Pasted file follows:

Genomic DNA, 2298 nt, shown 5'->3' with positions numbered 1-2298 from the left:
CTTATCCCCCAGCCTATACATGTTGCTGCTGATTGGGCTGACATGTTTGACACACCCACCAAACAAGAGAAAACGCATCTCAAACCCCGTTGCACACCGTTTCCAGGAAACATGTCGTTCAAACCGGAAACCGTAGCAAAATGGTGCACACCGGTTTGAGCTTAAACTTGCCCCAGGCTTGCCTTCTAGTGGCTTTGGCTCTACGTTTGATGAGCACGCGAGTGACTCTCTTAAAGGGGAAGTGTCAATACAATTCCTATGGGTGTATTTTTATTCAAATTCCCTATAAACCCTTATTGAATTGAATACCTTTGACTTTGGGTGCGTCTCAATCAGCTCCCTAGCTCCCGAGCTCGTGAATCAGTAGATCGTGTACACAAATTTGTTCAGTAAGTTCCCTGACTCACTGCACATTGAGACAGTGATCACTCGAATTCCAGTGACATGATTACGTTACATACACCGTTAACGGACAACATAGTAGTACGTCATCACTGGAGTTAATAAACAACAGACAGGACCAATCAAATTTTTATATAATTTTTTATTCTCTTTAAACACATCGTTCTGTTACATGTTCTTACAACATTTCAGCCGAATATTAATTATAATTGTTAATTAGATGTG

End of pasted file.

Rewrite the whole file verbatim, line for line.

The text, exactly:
Genomic DNA, 2298 nt, shown 5'->3' with positions numbered 1-2298 from the left:
CTTATCCCCCAGCCTATACATGTTGCTGCTGATTGGGCTGACATGTTTGACACACCCACCAAACAAGAGAAAACGCATCTCAAACCCCGTTGCACACCGTTTCCAGGAAACATGTCGTTCAAACCGGAAACCGTAGCAAAATGGTGCACACCGGTTTGAGCTTAAACTTGCCCCAGGCTTGCCTTCTAGTGGCTTTGGCTCTACGTTTGATGAGCACGCGAGTGACTCTCTTAAAGGGGAAGTGTCAATACAATTCCTATGGGTGTATTTTTATTCAAATTCCCTATAAACCCTTATTGAATTGAATACCTTTGACTTTGGGTGCGTCTCAATCAGCTCCCTAGCTCCCGAGCTCGTGAATCAGTAGATCGTGTACACAAATTTGTTCAGTAAGTTCCCTGACTCACTGCACATTGAGACAGTGATCACTCGAATTCCAGTGACATGATTACGTTACATACACCGTTAACGGACAACATAGTAGTACGTCATCACTGGAGTTAATAAACAACAGACAGGACCAATCAAATTTTTATATAATTTTTTATTCTCTTTAAACACATCGTTCTGTTACATGTTCTTACAACATTTCAGCCGAATATTAATTATAATTGTTAATTAGATGTG